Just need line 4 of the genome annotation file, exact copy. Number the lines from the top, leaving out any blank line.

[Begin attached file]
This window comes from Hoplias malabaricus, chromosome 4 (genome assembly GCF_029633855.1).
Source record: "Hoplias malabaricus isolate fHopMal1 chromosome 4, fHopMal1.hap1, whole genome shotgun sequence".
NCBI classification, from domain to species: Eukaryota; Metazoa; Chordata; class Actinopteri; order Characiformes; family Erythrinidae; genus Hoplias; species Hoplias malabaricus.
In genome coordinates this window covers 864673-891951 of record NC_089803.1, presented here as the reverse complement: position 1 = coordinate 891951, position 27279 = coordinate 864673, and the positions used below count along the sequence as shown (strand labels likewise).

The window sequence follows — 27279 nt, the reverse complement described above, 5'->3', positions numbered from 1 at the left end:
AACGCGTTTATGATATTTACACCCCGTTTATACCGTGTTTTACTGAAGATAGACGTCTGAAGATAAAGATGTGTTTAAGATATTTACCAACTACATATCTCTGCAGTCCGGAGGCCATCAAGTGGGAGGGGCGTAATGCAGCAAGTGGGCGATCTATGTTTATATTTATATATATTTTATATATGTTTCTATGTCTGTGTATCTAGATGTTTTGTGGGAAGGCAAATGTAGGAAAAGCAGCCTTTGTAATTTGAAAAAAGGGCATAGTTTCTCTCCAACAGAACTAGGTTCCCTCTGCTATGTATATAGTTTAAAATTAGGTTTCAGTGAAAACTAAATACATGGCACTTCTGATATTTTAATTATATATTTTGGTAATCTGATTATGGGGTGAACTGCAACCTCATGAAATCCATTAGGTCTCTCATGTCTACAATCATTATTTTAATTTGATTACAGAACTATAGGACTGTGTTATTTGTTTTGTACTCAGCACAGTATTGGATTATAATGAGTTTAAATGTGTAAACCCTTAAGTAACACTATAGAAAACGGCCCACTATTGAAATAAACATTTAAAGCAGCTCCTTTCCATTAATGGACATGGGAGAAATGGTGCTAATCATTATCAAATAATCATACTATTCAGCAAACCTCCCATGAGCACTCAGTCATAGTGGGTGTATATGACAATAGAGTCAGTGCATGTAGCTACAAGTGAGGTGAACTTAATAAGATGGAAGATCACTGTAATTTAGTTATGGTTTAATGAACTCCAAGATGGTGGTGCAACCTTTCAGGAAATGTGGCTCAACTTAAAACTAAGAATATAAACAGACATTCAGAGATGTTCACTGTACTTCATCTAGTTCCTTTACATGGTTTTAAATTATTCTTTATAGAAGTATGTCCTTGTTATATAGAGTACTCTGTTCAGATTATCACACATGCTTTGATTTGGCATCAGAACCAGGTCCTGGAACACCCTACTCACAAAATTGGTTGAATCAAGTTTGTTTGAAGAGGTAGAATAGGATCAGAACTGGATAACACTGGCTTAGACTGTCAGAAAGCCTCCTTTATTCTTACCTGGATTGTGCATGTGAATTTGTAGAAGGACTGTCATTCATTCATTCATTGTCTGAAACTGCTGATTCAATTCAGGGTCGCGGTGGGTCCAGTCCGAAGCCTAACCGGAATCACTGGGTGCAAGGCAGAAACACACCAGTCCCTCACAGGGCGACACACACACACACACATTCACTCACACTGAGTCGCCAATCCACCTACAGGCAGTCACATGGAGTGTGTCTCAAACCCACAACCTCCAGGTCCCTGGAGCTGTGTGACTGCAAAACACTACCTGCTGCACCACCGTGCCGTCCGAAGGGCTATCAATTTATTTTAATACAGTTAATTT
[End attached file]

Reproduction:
In genome coordinates this window covers 864673-891951 of record NC_089803.1, presented here as the reverse complement: position 1 = coordinate 891951, position 27279 = coordinate 864673, and the positions used below count along the sequence as shown (strand labels likewise).